You are allowed full weight-bearing and have no dislocation precautions. Refrain from working out in the gym, golf, tennis, yoga, Pilates or any other exercise other than walking for 6 weeks. No climbing ladders or lifting more than 50 lbs for the first 6 weeks as well. No high impact activities such as running, jumping, skiing for 3 months to allow the implants to fully heal to bone.
Your first follow up appointment in the office will be 6 weeks after surgery unless otherwise specified. Our office typically does a telemedicine visit 2 weeks after surgery. It is typical to see one of our physician assistants for the telemedicine and 6 week appointment unless there are problems or issues you want to address. Our surgeons are in constant communication with the physician assistants.
Any time an incision is made and the inside of the body exposed, an infection can occur. You will receive antibiotics on the day of surgery to prevent a surgical wound infection from developing. If you have a body mass index (BMI) over 40, your risk of infection is significantly increased and weight loss is recommended before proceeding with hip or knee replacement surgery. If an infection develops around an artificial hip or knee, you will require another surgery to wash out the wound and exchange some of the components. You will be on IV antibiotics for 6 weeks after that surgery and followed by infectious disease physicians. If the infection is not cured, the implants may need to be removed for a period of 8-10 weeks with another course of IV antibiotics. Re-implantation occurs after this period, but recovery is delayed significantly.
Most patients undergoing hip and knee replacement will not lose enough blood to require blood transfusion. If you develop a large collection of blood under the skin (hematoma), you may have to return to the operating room to have it evacuated (removed).
It is extremely rare to have a motor nerve injury during anterior approach hip replacement. The main nerve at risk is the lateral femoral cutaneous nerve, which gives you sensation on top of the thigh. This nerve only provides sensation and does not control muscle function. This nerve is rarely permanently injured. Some patients will have numbness on top of the thigh after surgery. This area is usually small and will continue to decrease in size over 2-3 months. After knee replacement surgery, you will have a small numb area to the outside portion of the knee. The genicular nerve passes under the patella (knee cap) and is unavoidable during any incision in the front of the knee. This area will decrease in size over time.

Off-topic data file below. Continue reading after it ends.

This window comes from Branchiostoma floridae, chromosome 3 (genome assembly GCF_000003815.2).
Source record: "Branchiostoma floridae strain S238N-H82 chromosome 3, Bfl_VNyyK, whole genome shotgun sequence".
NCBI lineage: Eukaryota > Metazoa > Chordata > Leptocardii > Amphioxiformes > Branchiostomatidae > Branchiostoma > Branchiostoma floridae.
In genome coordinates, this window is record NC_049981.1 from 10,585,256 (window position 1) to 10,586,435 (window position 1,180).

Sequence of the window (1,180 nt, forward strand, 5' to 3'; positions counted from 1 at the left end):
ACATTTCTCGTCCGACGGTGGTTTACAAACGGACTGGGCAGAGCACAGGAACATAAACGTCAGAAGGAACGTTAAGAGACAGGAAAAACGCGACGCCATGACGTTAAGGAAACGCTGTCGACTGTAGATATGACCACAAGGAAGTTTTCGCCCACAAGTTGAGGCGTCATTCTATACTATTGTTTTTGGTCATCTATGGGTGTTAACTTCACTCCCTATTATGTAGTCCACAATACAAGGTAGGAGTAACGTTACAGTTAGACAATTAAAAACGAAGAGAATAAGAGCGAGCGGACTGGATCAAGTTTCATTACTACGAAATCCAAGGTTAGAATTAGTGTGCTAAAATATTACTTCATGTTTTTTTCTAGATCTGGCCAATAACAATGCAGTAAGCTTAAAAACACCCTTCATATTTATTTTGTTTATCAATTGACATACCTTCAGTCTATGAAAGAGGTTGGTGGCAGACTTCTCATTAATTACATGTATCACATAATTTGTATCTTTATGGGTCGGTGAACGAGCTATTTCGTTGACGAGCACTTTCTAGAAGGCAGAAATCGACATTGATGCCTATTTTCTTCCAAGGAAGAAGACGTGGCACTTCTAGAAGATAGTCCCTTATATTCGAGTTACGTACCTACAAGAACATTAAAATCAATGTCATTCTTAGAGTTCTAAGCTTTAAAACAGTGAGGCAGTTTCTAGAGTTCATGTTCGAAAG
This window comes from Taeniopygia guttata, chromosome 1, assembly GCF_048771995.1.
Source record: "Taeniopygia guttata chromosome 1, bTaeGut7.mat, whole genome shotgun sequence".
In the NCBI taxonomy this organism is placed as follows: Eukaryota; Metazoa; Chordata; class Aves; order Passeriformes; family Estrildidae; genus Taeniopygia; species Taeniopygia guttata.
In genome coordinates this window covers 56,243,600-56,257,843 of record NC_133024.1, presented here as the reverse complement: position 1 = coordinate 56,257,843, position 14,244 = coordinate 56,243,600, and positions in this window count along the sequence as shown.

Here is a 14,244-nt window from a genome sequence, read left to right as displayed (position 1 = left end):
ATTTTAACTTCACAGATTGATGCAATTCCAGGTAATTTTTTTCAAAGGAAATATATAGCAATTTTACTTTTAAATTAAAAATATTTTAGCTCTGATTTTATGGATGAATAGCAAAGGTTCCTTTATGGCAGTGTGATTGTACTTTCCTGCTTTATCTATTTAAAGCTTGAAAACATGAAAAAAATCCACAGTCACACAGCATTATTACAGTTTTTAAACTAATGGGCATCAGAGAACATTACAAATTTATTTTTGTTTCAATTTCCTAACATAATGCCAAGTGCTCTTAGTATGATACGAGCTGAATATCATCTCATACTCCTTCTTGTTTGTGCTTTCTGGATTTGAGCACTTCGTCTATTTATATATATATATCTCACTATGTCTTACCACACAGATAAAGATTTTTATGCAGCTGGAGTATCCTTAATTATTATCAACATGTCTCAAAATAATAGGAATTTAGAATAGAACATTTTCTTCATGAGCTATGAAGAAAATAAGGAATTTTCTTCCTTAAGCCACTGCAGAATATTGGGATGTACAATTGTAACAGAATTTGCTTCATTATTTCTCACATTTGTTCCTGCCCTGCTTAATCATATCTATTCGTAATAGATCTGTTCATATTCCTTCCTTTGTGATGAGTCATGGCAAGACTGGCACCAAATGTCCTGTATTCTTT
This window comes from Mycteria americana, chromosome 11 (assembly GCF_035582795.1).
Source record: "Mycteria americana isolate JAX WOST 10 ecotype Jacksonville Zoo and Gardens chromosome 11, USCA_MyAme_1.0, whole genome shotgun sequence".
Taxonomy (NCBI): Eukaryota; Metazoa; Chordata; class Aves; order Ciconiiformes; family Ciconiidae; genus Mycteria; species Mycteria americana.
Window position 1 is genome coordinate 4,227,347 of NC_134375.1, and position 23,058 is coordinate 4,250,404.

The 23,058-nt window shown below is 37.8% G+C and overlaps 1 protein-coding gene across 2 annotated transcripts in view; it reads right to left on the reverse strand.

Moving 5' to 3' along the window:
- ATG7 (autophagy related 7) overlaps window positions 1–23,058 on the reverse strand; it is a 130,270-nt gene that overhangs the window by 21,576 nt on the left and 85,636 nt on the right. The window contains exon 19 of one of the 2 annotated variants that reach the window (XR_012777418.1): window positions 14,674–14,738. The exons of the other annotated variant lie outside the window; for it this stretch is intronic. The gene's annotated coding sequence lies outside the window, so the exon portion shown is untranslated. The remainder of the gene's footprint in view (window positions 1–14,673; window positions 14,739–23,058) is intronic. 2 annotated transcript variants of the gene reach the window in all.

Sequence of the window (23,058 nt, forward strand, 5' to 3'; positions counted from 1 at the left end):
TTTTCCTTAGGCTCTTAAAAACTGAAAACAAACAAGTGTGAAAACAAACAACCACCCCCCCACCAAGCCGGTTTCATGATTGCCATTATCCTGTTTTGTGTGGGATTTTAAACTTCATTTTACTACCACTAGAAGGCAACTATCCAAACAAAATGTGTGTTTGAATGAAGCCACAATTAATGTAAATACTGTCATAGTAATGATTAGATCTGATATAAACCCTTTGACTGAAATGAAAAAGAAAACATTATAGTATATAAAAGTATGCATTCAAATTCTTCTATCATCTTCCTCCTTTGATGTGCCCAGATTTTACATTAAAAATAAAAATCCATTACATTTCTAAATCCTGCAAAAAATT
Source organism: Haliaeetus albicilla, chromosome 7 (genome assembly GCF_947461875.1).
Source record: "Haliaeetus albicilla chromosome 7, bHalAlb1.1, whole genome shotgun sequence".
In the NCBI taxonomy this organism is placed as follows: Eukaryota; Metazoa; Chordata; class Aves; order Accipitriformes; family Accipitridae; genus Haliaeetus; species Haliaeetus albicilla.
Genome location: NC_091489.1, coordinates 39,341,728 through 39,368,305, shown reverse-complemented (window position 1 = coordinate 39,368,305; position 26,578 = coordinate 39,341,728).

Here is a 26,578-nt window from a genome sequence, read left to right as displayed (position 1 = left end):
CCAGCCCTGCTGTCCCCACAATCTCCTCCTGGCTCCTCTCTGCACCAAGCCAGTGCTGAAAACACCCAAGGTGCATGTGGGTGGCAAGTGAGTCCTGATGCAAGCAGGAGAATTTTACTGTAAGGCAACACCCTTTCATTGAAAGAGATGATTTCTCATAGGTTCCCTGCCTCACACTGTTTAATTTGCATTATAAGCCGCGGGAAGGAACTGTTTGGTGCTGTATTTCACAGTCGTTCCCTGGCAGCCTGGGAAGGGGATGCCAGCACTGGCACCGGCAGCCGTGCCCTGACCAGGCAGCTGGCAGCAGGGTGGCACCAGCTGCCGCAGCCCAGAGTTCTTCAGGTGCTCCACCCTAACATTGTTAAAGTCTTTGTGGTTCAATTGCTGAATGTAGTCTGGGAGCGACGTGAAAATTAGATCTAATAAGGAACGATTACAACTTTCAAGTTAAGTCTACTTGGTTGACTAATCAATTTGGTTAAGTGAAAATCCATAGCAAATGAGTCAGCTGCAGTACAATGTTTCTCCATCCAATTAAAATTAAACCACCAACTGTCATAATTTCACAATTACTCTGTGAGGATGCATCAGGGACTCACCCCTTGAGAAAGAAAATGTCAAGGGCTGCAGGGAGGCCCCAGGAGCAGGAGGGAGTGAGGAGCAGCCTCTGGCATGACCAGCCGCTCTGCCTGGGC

Leg Length Inequality
This is one of the most common patient complaints following traditional hip replacement surgery. The anterior approach, which is utilized by our surgeons, addresses this issue by using fluoroscopic x-rays in the operating room to ensure equal leg length while adjustments can still be made. Even with x-ray assistance, small leg length differences can occur but are rare.
Dislocation can occur with extremes of movement, especially during the first 2-3 months after surgery. The risk of dislocation is significantly reduced using the anterior approach to the point that no dislocation precautions are used after surgery. If a dislocation occurs, you will have to return to the hospital to have your hip put back in place.
Fracture During Surgery
It is possible to fracture the femur bone while implanting the femoral stem of the artificial hip. The component is wedged tightly into the canal of the femur taking care not to use too much force, but on occasion, a crack in the bone will occur. If this does occur, we can expect the bone to heal without problem. If this happens, restrictions may be placed on weight bearing after surgery. Fractures can also occur during knee replacement surgeries but these are extremely rare.
A blood clot, or deep vein thrombosis (DVT), is a known postoperative complication of joint replacement. If a DVT develops, it can travel to the lungs causing a pulmonary embolus (PE) which is life threatening. All patients after hip replacement are placed on blood thinners for this reason. You will have compression stockings and leg compression boots in the hospital to increase circulation. Symptoms of DVT/PE include new or unusual leg or calf pain, chest pain and shortness of breath. If you experience any of these symptoms at home, please consult with a medical doctor.
Increased Risk for Smokers
Smoking greatly increases your chances of infection, wound complications, and deep vein thrombosis. Smokers also are at increased risk for pulmonary complications in the hospital. If you smoke, it is in your best interest to stop before considering surgery.
Increased Risk for Obese
If your BMI is over 35, your risks of surgery are increased. Patients with BMI over 40 have extreme obesity and are at very high risk. Complications that are seen in obese patients at increased rates are wound dehiscence (pulling apart), infection, blots clots (DVT), dislocation, fractures, implant loosening, prolonged hospital stay and poorer overall satisfaction rates. Your wound may be closed with non-absorbable suture due to high dehiscence rates and a special vacuum dressing may be applied which stays on for 2 weeks after surgery. If your BMI is above 45, you will not likely be a candidate for surgery.